For an artist, the studio is not merely a space to create but a sanctuary from the outside world, a meeting place and on a good day, a site of reflection and discovery. Studios are also usually off limits but many have been donated to museums upon an artist’s passing and lovingly preserved. We select a few of our favourites that are open to the public.
Barbara Hepworth Studio, St. Ives
Trewyn Studio serves as an invaluable legacy of one of Britain’s most inventive sculptors. Now managed by the Tate, it was first set up by Hepworth in 1949 after she relocated to St Ives during the outbreak of WWII with her then-husband, Ben Nicholson. Visitors can explore her extensive working spaces including a carving studio, two outdoor studios and the charming garden she designed together with composer, Prialux Rainier. The space is on every St. Ives itinerary so arrive early doors to avoid the crowds.
Francis Bacon Studio, Dublin
Transported from its original site in London, Bacon’s studio is now housed at Hugh Lane Gallery in Dublin as a nod to the artist’s birthplace. Every single detail is as Bacon left it, with every champagne bottle, crumpled note and paint pot reconstructed in painstakingly in detail and taking three years to complete. A rare and fascinating glimpse into the mind and practice of one of the most compelling painters of the 20th century.
The Hardman’s House, Liverpool
A veritable time capsule from the 1950s, this former home and studio belonged to renowned photographer Edward Chambré Hardman who lived and worked here with his wife Margaret. The compact house is the only known intact photography studio from the 20th century and contains the couple’s living space, working studios, darkrooms and offices. The space is beautifully preserved and presented in detail including Hardman’s cameras, photographic equipment and vintage ephemera of the time.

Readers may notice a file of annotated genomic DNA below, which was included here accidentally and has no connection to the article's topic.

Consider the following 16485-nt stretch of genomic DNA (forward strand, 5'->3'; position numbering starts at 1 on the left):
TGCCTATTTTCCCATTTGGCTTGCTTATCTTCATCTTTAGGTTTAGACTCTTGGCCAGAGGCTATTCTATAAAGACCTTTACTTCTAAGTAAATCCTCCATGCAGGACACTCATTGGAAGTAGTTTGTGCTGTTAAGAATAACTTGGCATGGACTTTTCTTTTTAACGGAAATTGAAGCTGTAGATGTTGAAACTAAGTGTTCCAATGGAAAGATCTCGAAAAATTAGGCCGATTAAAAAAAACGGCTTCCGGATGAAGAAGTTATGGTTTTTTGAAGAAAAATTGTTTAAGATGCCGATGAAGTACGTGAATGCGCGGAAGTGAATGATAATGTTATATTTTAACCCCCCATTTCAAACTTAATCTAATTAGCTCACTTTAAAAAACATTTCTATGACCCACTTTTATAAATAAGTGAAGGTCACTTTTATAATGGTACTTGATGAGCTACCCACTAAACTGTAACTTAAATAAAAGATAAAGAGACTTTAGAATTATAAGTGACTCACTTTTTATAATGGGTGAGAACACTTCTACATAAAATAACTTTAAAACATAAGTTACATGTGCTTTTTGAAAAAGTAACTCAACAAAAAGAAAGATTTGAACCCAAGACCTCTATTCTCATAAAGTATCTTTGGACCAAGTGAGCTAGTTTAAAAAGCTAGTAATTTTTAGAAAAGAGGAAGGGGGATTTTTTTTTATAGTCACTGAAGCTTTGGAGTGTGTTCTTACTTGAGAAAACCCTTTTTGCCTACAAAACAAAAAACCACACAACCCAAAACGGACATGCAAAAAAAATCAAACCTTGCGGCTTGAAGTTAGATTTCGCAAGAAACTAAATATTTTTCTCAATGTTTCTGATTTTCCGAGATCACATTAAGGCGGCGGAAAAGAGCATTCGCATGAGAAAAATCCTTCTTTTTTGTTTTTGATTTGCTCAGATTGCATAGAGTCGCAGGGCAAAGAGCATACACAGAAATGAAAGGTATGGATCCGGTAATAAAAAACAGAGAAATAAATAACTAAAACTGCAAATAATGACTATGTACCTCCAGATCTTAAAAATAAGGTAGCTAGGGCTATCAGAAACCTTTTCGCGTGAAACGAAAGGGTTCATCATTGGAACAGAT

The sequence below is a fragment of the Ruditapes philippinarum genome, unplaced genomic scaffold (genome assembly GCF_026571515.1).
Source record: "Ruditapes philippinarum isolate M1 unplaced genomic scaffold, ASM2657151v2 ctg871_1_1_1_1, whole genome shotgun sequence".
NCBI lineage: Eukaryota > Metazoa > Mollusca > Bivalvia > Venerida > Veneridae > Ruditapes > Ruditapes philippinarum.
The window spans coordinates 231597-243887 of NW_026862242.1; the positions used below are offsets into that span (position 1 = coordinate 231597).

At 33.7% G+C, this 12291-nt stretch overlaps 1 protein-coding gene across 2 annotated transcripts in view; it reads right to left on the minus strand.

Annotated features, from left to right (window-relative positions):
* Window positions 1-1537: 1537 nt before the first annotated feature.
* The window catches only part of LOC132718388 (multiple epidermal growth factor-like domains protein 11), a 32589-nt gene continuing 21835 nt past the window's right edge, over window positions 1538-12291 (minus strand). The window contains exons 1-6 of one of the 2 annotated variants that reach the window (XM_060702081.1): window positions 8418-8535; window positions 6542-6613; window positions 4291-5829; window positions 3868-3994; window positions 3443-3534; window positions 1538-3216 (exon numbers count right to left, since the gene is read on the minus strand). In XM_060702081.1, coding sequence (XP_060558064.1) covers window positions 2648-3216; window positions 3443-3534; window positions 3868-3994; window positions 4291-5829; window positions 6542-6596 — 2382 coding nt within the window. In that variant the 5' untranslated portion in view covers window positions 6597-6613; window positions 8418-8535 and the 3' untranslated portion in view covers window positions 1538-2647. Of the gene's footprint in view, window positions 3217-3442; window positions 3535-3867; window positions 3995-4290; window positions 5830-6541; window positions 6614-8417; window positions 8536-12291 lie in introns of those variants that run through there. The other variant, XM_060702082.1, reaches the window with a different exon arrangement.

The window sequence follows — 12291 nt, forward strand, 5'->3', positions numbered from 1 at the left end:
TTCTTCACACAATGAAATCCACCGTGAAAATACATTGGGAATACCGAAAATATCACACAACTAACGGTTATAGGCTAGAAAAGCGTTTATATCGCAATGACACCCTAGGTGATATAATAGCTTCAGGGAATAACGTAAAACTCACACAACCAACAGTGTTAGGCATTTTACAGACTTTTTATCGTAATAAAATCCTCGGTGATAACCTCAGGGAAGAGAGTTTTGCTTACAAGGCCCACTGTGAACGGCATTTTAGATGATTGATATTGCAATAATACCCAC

Eduardo Paolozzi Studio, Edinburgh
Permanently housed at the Scottish National Gallery of Modern Art in Edinburgh, this recreation of the studio of Italian-Scottish artist Eduardo Paolozzi is a vivid record of his dynamic and multi-stranded practice and wide range of interests. Filled with his personal material, plaster maquette, tools, countless books and idiosyncratic collection of found objects, this reconstruction displays the exciting journeys Paolozzi took through his practice.
Henry Moore Studio, Hertfordshire
Situated at Moore’s former home, visitors can acess his iconic sculptures within the intimacy of the place where they were created. The house Moore shared with his wife Irina Radetsky provides a unique look at the couple’s domestic space, personal collections and daily life. The extensive gardens designed by Radetsky also serve as a unique setting to experience Moore’s work and enjoy the beauty of the landscape that inspired their creation.